My work consists almost completely of setting odds on events, formerly of the financial sort and more recently for sports. And you run into this type of thing all the time, where you have to put odds on an event that's pretty much never been observed before, nor has anything like it. The only thing you can do is try to break the "impossible" event into a string of sub-events that are slightly more tractable, handle the correlations between those, look for any shred of constancy and pick apart what would make it vary, etc., etc. It's a real fucking pain in the ass to do, as you would expect. Far more difficult than properly predicting more normal events, where you actually have some data to work with (the data can then become the model, and in many cases you don't even need to know what the data is that you're looking at).

Detailed external modeling was not performed in this situation (and it's unlikely that anyone could envision all the potential catastrophe situations, by the way, so this is neither a stupidity nor unexpected). Where this really went wrong was that the managers who don't understand the prediction process and its limitations saw these magical VaR numbers that had helped them sail the smooth waters so well for all these years, and started relying too heavily - almost exclusively, even - on them, thinking that they accounted for all the risk that they faced. They stopped adding in the "Shit happens" premium that you should always tack on since you know you can't account for all the shit that happens.

A "Shit happens" factor imposed by an external entity (one that has no financial stake in allowing people to take on more risk than is "safe," judged by some conservative measure) is the only realistic way this could have been avoided - anyone that claims they could have put meaningful odds on a financial meltdown of this sort is flat out lying, it involved far too many factors, one of which is the faulty prediction of the risk of financial meltdown, which would have been lessened had someone achieved a reasonable model of its risk, which would have invalidated the model and caused a re-modeling of the risk, and so on.

Re:Distributions and correlations. (1)

WaZiX (766733) | more than 5 years ago | (#26329399)

Now there is a lot of criticism about using wrong distributions (usually assumed Normal/Gaussian). Economists have known this for a very long time: pretty much anybody who as studied the subject knows most financial returns are not Gaussian.

That's why the capital requirements are set to 3 times VaR (10 days, 99%), of course this is only takes the "fat tails" problem into account.

To be frank, every risk manager (and regulator) has known that the VaR figures were arbitrary since the start, but you have to set the capital requirements somewhere... and that somewhere will ALWAYS be arbitrary because indeed, correlations and risk will always be dynamic...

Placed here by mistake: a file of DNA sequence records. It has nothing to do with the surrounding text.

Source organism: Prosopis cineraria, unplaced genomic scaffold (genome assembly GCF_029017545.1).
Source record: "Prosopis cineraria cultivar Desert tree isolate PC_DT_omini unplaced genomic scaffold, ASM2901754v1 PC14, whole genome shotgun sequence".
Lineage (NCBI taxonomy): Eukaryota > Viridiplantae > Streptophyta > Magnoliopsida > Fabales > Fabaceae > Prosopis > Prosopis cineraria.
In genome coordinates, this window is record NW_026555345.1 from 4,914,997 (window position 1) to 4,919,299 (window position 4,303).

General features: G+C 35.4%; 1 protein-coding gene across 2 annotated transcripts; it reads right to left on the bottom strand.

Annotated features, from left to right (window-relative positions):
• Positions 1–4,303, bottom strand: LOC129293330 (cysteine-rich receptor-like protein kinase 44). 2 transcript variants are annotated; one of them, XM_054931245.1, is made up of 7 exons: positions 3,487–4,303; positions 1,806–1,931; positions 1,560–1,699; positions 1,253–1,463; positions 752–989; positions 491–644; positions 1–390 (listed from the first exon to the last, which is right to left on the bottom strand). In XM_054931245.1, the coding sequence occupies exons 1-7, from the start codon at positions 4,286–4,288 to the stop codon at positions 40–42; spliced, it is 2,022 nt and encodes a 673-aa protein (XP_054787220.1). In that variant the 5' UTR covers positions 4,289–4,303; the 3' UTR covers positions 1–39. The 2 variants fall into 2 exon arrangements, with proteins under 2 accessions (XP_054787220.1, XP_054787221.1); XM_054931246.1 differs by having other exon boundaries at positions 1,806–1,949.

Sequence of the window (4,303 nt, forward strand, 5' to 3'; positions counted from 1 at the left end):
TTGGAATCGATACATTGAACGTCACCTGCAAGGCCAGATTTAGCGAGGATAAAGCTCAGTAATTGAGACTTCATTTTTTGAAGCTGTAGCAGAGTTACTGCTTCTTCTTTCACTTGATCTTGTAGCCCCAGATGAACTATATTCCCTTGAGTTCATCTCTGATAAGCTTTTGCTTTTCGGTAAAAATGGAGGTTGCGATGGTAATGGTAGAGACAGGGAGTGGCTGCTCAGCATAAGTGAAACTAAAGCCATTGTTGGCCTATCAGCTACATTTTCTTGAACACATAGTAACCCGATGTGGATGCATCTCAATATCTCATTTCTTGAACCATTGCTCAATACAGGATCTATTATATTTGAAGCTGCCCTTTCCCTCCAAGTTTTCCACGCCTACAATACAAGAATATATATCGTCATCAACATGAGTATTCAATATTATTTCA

The biggest criticism you could make to banks are not that they use VaR models (or Estimated Shortfall), but how BAD THEIR MODELS WERE. Before the end of 2007, almost no bank reported exceptions to their VaR calculations... And not even did they not report exceptions, they never even got close to their VaR... When you understand that, on average, this VaR should be exceeded on average 3 times a year... but it never (well almost, it happened 3 times for the whole industry in 3 years if i remember correctly) happened! Now you could say that they were too careful, but no, they included fees into their returns... effectively hiding their risk exposure to the regulator.

But even if their VaR models had been realistic, they still did not take liquidity risk into account, and the massive leveraging that took place increased that liquidity risk to unsustainable levels... (exactly like LTCM)

It's simpler than that (5, Interesting)

joss (1346) | more than 5 years ago | (#26329127)

Risk models are largely irrelevant because the only risk anyone in the financial sector is really interested in minimizing is the risk that they will get fired. The way to do that is to do almost exactly the same thing as everybody else, no matter how mind blowing stupid it is. Plenty of people realized that banks etc were not nearly as sound as commonly believed years ago. Those that tried to act on this were fired long ago since they weren't making as high a ROI as those willing to invest in dodgy hedgefunds etc. Rational market my ass.

Re:It's simpler than that (5, Insightful)

u38cg (607297) | more than 5 years ago | (#26329185)